Great feedback. Thank you everyone. I agree with giving pain med but I had a provider tell me no bc they don't want to make them too sleepy where we can't get them extubated. I don't agree. We normally give fentanyl 25/50mcg. Thoughts?
    I try and avoid ativan/versed because while it works initially, it has a strong potential to just make delirium worse as the benzo starts to wear off (necessitating more benzos producing more delirium and on and on). While benzos might delay extubation, I don't think it's appropriate however to hold analgesia just to get the tube out a little quicker. They'll definitely be more awake if they're in excruciating pain, that doesn't mean that's a good thing. Early extubation is important but it's not important enough to ignore all other aspects of good patient care. Fentanyl has a very short half life and shouldn't significantly delay extubation, although you stick to minimum amount necessary for effect.
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    Depending on patient size, 25 to 50 of Fentanyl isn't jack. Often, patients are real sensitive to analgesics and there is a fine line between giving them too much, thus reducing their respiratory drive, or not enough so they have so much pain from the chest tubes and sternal incision that they can't take a deep enough breath. Precedex is supposed to be good, but I NEVER had good luck with that in post op hearts, the blood pressure always dropped too low. Bottom line, Fenanyl 25 at a crack until you find a happy medium. It ain't always easy though.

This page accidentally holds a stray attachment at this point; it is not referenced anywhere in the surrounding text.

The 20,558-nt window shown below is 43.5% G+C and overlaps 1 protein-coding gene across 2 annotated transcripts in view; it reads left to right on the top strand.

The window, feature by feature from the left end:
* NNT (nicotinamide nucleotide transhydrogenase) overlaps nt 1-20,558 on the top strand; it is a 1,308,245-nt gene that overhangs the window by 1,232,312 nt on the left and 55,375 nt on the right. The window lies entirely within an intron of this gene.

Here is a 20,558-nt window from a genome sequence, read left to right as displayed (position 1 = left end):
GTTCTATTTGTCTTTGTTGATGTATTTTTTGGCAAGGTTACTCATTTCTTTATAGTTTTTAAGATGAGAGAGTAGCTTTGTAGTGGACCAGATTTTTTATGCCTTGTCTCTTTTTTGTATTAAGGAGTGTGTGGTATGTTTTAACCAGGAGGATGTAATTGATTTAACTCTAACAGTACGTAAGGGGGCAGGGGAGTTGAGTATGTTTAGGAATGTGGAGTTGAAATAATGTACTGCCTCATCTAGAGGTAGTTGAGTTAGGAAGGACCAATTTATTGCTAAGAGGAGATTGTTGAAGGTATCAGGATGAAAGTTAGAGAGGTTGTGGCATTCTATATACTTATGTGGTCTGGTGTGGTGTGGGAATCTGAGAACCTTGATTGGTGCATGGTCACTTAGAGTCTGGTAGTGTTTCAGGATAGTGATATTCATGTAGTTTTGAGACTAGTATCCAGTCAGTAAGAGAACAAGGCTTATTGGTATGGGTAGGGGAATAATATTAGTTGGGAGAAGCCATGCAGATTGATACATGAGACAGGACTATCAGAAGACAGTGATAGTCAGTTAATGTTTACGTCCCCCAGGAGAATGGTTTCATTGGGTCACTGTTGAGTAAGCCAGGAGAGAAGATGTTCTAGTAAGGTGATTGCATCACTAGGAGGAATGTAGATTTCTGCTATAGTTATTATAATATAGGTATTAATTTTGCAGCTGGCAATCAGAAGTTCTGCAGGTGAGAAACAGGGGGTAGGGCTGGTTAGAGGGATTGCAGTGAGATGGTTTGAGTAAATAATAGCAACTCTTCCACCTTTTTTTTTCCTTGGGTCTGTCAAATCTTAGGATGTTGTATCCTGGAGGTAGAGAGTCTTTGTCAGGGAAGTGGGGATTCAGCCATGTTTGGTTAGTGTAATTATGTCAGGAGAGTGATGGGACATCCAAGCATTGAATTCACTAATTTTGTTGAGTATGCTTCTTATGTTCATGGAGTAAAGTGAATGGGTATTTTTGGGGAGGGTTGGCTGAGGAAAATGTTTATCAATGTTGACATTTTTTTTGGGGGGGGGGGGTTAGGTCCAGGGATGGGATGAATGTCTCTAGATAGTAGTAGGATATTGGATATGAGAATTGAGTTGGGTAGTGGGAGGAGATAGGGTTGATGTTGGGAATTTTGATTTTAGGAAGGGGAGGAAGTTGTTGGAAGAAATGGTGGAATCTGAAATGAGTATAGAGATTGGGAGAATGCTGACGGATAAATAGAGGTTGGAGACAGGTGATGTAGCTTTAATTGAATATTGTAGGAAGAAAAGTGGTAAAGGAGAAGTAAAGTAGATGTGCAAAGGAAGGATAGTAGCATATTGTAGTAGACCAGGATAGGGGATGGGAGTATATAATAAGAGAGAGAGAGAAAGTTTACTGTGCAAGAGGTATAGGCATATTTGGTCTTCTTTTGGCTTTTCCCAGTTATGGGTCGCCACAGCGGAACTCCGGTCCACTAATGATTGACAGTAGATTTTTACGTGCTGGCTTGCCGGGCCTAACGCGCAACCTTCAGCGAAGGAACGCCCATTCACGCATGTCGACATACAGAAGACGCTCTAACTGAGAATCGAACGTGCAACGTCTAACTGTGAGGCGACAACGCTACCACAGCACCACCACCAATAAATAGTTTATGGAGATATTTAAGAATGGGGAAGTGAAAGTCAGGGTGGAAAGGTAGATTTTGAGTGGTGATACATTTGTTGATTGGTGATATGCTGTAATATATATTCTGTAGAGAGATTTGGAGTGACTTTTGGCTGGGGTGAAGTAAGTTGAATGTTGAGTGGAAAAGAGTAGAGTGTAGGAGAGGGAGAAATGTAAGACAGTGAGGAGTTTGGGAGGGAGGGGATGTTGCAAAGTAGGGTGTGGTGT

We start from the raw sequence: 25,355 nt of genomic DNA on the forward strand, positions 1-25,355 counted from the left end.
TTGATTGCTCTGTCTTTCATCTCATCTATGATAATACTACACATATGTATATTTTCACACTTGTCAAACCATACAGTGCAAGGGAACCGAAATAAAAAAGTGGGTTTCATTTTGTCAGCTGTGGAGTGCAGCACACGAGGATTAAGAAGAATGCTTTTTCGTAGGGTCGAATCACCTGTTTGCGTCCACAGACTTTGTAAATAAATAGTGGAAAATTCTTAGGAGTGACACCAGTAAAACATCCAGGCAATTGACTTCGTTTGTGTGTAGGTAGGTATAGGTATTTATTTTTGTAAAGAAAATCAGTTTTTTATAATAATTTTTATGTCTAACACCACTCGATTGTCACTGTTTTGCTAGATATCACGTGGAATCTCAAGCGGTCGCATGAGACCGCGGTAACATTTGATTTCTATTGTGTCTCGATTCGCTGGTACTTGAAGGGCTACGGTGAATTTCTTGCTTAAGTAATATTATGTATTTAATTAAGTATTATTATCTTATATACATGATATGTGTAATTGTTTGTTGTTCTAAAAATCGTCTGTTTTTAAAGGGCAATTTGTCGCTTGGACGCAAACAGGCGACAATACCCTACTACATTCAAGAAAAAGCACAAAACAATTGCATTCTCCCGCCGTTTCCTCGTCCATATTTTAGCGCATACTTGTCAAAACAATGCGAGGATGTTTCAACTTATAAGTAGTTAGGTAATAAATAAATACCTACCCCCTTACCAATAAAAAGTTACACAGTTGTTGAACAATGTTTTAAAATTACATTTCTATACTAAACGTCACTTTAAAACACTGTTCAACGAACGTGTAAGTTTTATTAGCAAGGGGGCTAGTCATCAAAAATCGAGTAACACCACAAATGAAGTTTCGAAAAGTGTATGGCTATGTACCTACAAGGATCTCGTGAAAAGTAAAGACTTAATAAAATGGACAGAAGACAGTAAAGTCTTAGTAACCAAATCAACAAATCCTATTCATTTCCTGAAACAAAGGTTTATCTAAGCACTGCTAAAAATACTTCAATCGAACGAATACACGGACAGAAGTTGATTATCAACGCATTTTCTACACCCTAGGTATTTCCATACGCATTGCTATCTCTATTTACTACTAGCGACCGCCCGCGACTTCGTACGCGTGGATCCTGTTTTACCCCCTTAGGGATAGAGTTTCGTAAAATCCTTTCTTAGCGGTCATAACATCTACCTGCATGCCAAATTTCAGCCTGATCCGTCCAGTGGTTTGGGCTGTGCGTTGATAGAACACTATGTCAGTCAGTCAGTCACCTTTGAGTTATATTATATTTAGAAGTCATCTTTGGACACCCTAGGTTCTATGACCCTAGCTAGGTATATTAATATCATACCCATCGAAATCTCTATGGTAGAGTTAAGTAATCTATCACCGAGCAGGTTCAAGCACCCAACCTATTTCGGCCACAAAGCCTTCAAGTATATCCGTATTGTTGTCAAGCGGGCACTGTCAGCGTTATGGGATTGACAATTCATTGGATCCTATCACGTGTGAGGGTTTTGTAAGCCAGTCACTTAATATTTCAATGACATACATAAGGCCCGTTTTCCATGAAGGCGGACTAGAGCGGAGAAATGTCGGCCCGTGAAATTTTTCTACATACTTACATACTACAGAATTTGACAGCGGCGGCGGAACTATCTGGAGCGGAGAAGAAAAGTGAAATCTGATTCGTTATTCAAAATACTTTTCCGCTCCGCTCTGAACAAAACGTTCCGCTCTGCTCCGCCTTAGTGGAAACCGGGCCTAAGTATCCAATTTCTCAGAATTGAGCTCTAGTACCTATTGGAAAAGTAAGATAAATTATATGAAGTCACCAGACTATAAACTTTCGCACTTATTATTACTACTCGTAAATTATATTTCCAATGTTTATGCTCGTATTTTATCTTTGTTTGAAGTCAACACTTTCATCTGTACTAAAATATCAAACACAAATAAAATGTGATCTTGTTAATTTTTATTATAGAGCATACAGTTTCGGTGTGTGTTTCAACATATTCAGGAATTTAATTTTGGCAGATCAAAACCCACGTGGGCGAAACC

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    Quote from Stormy8
    Great feedback. Thank you everyone. I agree with giving pain med but I had a provider tell me no bc they don't want to make them too sleepy where we can't get them extubated. I don't agree. We normally give fentanyl 25/50mcg. Thoughts?
    When we receive pt. from OR we routinely start Morphine running 1mg/Hr. After 4 hours post-op we normally check abg if gasses are good, put to PS mode with 40% FiO2. Provided they are not drowsy and able to obey commands.(indications that they are ready for extubation) If not, wait until they are more stable to be extubated.

    Hope this one, will make your thoughts clear